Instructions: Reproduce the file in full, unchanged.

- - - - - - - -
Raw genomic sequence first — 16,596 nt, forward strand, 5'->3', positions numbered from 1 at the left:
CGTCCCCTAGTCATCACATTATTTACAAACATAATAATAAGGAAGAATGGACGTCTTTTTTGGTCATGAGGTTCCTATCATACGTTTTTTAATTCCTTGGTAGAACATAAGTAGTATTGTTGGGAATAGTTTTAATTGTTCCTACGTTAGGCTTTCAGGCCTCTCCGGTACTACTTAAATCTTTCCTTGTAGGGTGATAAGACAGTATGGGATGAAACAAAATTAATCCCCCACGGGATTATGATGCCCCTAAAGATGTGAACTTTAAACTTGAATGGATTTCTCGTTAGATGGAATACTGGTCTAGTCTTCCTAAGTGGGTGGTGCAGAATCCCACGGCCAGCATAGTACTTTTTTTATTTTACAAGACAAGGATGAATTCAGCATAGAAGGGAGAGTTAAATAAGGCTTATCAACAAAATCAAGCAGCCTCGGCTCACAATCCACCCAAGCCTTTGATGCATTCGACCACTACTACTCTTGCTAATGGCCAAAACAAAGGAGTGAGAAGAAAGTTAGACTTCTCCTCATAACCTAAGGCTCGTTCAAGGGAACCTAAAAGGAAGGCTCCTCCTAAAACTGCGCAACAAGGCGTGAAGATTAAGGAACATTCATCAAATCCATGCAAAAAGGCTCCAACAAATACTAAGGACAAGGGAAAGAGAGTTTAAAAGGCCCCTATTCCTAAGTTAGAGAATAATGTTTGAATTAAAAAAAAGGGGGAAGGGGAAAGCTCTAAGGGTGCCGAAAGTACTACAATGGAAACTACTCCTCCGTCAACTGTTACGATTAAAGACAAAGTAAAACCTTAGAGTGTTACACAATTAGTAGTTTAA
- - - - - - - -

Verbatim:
Raw genomic sequence first — 16,596 nt, forward strand, 5'->3', positions numbered from 1 at the left:
CGTCCCCTAGTCATCACATTATTTACAAACATAATAATAAGGAAGAATGGACGTCTTTTTTGGTCATGAGGTTCCTATCATACGTTTTTTAATTCCTTGGTAGAACATAAGTAGTATTGTTGGGAATAGTTTTAATTGTTCCTACGTTAGGCTTTCAGGCCTCTCCGGTACTACTTAAATCTTTCCTTGTAGGGTGATAAGACAGTATGGGATGAAACAAAATTAATCCCCCACGGGATTATGATGCCCCTAAAGATGTGAACTTTAAACTTGAATGGATTTCTCGTTAGATGGAATACTGGTCTAGTCTTCCTAAGTGGGTGGTGCAGAATCCCACGGCCAGCATAGTACTTTTTTTATTTTACAAGACAAGGATGAATTCAGCATAGAAGGGAGAGTTAAATAAGGCTTATCAACAAAATCAAGCAGCCTCGGCTCACAATCCACCCAAGCCTTTGATGCATTCGACCACTACTACTCTTGCTAATGGCCAAAACAAAGGAGTGAGAAGAAAGTTAGACTTCTCCTCATAACCTAAGGCTCGTTCAAGGGAACCTAAAAGGAAGGCTCCTCCTAAAACTGCGCAACAAGGCGTGAAGATTAAGGAACATTCATCAAATCCATGCAAAAAGGCTCCAACAAATACTAAGGACAAGGGAAAGAGAGTTTAAAAGGCCCCTATTCCTAAGTTAGAGAATAATGTTTGAATTAAAAAAAAGGGGGAAGGGGAAAGCTCTAAGGGTGCCGAAAGTACTACAATGGAAACTACTCCTCCGTCAACTGTTACGATTAAAGACAAAGTAAAACCTTAGAGTGTTACACAATTAGTAGTTTAA